Today's focaccia did not turn out as well as what I made a couple weeks ago, described at this post.
Prior to proofing, I shaped the dough into rounds that were probably to wide, diameter-wise, which made the dough thinner and/or over-worked or something.
The final product did not spring up as much. It also did not taste as oily and salty as the previous focaccia.
It's difficult to make successful bread-related products repeatedly. Pizza, naturally-leavened sourdough bread, Moroccan-style bread, and focaccia. That might be too many things to try to do well. I should stick with pizza and my sourdough bread.
Actually, I should focus on one thing: 100 percent whole grain naturally leavened sourdough bread. I can make pizza bread with that bread. For the 100 percent whole grain bread, I can vary the flours. Lately, I have used 50-50 red whole wheat and white whole wheat. I can mix in spelt and rye flours too. The point is to focus on the process and try to make it well over and over, which can be difficult as the weather changes and gets warmer.
With my bread, I can continue to ferment and proof at room temp or place the dough in the refrigerator, during one or both of those processes. I can dig out my big, square cooler and try proofing in my make-shift proofing box where I add a cup of boiling water to the cooler and proof the dough inside the closed cooler where the temp is at least 90 degrees and the humidity is at least 90 percent.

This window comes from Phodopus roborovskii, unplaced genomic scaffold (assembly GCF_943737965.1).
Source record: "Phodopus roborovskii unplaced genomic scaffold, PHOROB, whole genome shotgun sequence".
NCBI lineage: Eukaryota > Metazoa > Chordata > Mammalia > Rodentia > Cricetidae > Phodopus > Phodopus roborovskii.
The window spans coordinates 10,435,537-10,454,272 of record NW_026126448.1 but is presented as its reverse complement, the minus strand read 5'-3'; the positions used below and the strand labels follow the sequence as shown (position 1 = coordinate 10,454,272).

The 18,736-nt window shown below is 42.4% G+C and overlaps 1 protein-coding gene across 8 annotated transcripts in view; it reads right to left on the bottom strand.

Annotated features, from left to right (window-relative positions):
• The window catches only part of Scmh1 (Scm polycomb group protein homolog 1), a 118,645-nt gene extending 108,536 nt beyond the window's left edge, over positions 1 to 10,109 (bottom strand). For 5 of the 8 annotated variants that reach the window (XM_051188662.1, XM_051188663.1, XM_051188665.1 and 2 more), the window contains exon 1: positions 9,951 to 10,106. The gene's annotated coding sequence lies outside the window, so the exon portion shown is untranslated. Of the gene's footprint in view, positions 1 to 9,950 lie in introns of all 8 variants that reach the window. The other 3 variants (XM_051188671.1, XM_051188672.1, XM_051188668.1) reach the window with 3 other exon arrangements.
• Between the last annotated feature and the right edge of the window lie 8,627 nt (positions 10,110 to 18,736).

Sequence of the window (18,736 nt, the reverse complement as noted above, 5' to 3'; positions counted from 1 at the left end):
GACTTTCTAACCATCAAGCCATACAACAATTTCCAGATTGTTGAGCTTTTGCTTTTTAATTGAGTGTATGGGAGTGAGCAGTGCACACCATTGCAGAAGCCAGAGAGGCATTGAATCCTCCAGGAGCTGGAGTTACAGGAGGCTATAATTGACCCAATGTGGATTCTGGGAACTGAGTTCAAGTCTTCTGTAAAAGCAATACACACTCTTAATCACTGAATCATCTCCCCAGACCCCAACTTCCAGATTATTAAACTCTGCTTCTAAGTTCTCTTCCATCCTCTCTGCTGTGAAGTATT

Plenty of variables exist with whole grain, naturally-leavened sourdough bread that uses only three ingredients: flour, water, and salt.
Anyway, today's version of focaccia was still edible, but it lacked the airiness and oily and salty flavor of the previous version.
I started the poolish the day before, and I let the poolish ferment for 15 hours. In this photo, I'm pouring the poolish into the water, used in the main recipe.
This is after I mix the water, olive oil, yeast, and poolish together.
This is the dough after mixing and before setting it up to ferment.
I fermented for two hours. I did not do any stretch and folds. I incorporated the ingredients and worked the wet dough on the counter to get the gluten development started, and then I set it up to ferment.
After fermenting, I dumped the dough on the counter, using no oil nor flour on the counter. I divided the dough, and I weighed the pieces to make them even. And then I used the opportunity to practice shaping and rounding the dough by using the dough scraper. This is not required per Zingerman's instructions. I wanted to practice this for my bread making. I shaped the dough and let the dough rest for 10 minutes or so.
Then I shaped the dough balls into disks, but I think that I made the disks too thin and wide. I should have made smaller disks. I placed each disk on a baking sheet, and I covered each with plastic. I let them proof for one hour.
The final product was too wide and too thin for airy focaccia. I need to shape smaller.
Next time, instead of dividing the fermented dough into two pieces, I might try the following.
- lightly oil one baking sheet
- dump the fermented dough directly onto the baking sheet
- gently spread the dough out into a rectangle, keeping it on the thick side. it's not pizza. it does not need to fit the entire sheet.
- cover sheet with plastic and allow to proof.
- place baking sheet into pre-heated oven for baking.
Normally, I bake on a baking stone that has been warmed in the pre-heated oven, but years ago, per Jim Lahey's instructions, I have baked pizza on baking sheets or trays.